Actually, Moore does find one piece of irrefutably damning evidence, speaking to Bush's incompetence and inability to properly lead the country after 9/11: the video footage, undeniably accurate, of Bush's reaction to news of the attacks -- he does nothing. While the President reads to schoolchildren in Florida, an aid enters the room and informs Bush that the United States is under attack. Bush responds by...sitting there. For seven minutes, while thousands were dying in New York, the leader of the nation, with no one there to tell him what to do or what to say or how to act, sat stock-still. For seven minutes. Until another aid finally entered the room and nervously suggested he should leave. That's pretty damning, I'd say. And the fact that this footage has never been seen before (at least by me, and I'd bet the overwhelming majority of the country) speaks to the falsehood of the "liberal media" that Hannity and his ilk blare about constantly. If Fahrenheit is Michael Moore's attempt to destory the Bush Presidency, this one piece of footage might be the most devastating shot, if only because there's no possible conservative response -- nothing can gloss over the look of sheer, confused terror that fills the frame here. With the enormous (for a documentary) box office the film has pulled in its first week, it's possible that this one shot may swing the election.

So with Moore having torn apart the "ficticious" President's 9/11 behavior in the first half, the second turns to his "ficticious" war in Iraq, and the bogus search for weapons of mass destruction. Interview clips of Rumsfeld and others speaking on the incredible accuracy of their "Shock and Awe" bombing raids are countered with horrifying footage of the cities of Iraq decimated and destroyed, the civilians who live there weeping over their ruined lives. One fragment is especially devastating, as an Iraqi woman screams into a news camera about the evil of the American people for killing her uncle in the bombings. "Where are you, God?!" she screams. "God avenge us! God avenge us!" Maybe not the majority opinion in Iraq, but it's certainly different than the "Welcoming us with flowers and smiles" reaction Rumsfeld told us to expect.

Some footage of the soldiers doesn't make us feel better. Many of them lament their jobs, openly questioning just what the hell they're doing there in the first place, especially after Bush's ridiculous "Mission Accomplished" speech that "ended" the war over a year ago. But some of the soldiers have no problem being at war for no reason -- it's a "rush," as they listen to loud music to pump them up as they rush into battle. After an encounter with Iraqis, we get some heartwarming camcorder footage with some soldiers posing for photographs with a captured Iraqi and then joking about a dead Iraqi's erection. The message: reprehensible behavior in the leaders of the military leads to reprehensible behavior by the soldiers.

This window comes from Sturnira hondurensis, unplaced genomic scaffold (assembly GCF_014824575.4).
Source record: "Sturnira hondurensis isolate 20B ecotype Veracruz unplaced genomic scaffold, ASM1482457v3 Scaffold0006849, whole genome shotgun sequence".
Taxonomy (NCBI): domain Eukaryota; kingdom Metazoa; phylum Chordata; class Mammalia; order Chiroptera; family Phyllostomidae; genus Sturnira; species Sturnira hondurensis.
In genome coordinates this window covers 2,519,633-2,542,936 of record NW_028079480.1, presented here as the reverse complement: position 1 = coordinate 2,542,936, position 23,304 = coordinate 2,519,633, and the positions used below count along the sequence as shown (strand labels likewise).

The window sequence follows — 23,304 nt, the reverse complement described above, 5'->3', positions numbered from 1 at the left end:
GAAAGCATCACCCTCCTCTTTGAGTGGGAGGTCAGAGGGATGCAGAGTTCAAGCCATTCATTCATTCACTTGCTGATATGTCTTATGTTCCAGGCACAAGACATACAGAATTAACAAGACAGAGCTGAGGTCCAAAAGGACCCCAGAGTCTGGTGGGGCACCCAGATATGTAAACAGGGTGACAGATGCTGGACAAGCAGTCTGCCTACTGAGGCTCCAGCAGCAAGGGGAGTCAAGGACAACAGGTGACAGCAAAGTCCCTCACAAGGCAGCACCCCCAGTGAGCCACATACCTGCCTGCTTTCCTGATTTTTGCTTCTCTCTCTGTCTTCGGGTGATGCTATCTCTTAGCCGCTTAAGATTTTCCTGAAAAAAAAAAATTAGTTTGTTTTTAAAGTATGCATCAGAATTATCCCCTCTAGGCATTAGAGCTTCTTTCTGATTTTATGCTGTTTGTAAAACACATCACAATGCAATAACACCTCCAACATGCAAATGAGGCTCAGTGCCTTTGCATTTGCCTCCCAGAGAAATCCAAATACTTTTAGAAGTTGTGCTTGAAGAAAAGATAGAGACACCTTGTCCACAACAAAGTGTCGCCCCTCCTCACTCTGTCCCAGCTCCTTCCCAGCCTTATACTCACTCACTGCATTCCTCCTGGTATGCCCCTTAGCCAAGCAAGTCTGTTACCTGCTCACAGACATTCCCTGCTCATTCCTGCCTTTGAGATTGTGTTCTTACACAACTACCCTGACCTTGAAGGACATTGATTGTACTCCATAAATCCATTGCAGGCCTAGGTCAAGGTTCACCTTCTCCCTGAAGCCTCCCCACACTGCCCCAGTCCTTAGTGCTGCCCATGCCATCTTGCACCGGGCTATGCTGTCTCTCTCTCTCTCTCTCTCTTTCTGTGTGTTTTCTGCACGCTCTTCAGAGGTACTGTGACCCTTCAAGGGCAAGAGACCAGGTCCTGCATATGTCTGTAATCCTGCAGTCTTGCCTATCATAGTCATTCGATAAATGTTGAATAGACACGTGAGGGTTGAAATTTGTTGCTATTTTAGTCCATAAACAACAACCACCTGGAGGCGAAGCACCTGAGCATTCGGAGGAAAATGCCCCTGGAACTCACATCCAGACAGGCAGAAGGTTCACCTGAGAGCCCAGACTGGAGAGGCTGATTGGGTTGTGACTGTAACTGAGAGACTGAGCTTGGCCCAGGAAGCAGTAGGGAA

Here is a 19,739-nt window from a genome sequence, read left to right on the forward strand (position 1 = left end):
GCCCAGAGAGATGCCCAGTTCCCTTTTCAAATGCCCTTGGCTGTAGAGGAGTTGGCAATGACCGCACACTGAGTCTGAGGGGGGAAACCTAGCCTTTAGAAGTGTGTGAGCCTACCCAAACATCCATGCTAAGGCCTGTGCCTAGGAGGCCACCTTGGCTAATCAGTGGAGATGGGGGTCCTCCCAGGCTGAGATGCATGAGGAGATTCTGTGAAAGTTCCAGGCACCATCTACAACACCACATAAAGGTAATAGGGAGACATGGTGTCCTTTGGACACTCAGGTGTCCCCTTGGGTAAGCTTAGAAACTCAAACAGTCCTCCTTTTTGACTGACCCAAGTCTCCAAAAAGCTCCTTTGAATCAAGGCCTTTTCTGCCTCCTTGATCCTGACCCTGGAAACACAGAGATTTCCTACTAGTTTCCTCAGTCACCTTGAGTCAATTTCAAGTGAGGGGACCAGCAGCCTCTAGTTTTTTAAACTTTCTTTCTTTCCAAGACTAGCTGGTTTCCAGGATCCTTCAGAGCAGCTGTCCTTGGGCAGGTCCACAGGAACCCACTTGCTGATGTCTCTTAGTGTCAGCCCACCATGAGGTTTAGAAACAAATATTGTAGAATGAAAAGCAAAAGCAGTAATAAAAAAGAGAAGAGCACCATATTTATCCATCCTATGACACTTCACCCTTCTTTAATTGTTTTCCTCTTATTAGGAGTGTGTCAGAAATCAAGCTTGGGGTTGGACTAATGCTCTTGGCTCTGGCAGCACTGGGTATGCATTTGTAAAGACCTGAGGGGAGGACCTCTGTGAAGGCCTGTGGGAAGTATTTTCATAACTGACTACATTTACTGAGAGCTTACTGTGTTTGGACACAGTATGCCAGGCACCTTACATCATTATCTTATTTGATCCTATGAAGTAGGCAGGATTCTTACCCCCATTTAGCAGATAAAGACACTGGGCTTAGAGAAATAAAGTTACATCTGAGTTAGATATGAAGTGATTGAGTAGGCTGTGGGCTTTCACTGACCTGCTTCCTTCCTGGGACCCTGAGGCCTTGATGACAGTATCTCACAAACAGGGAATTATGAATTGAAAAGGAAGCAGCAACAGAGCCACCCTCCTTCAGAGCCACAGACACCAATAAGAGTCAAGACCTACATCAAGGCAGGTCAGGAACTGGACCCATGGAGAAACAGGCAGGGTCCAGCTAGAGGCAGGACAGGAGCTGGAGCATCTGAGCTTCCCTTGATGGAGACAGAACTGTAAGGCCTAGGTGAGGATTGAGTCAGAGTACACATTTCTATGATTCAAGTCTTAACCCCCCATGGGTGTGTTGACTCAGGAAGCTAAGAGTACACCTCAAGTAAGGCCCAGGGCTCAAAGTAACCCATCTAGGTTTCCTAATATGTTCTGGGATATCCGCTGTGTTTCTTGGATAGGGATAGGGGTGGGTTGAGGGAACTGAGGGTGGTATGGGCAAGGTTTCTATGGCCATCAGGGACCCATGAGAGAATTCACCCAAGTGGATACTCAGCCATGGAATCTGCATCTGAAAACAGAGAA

But the focus of the second half of the film takes Moore back to his hometown of Flint, as he often does in his films. He meets a local woman from a military family with two children in the Marines. But when her son is killed in a helicopter crash, she questions why her son needed to go to Iraq in the first place. The most painful moment of the film comes in her trip to Washington to visit the White House -- outside, she meets an Iraqi mother who also lost her son during the war, and now sits with posters and signs protesting the war. Her attempt to communicate with the protestor becomes even more difficult to watch when some obnoxious woman comes from nowhere and inserts herself into the situation, insisting that it's "all staged," and that "If your son's really dead, you should blame al-Qaeda." It's difficult for me to believe that something as personal as this woman's loss would be used by Michael Moore for his own gain, and the very fact that the whole incident is still in the film, complete with unwanted intrusion, leads me to believe in the event's accuracy. And it's almost unbearably painful to watch.

While Bowling relied heavily on humor, this is a far more somber affair. That doesn't mean there aren't laughs to be had, like the hilarious montage on the Coalition of the Willing ("Morocco...Iceland...Afghanistan...Wait: Afghanistan? Well, they have a military: OUR military!"). Does it help that I'm already as anti-Bush as a human could be without picking a rifle? Sure. But Fahrenheit 9/11 isn't aimed for people like me. It's a message those undecided voters, and even those who side with Bush. It's a message that says, "This is who our leader and those around are. This is what they're capable of. And unless you stop them in November, they'll do it for another four years."

Nothing scares me more.

Rating: *****

Author's note: Though I talk with my friends about virtually every movie before I review it, this review happened largely because of the intriguing conversation I had concerning Bush with Brandon Funderburg and Rene Alvarado. Their viewpoints were interesting, if often opposed to my own. Thank you. Oh, and Robert was there, too. Yeah.

No comments:

Post a Comment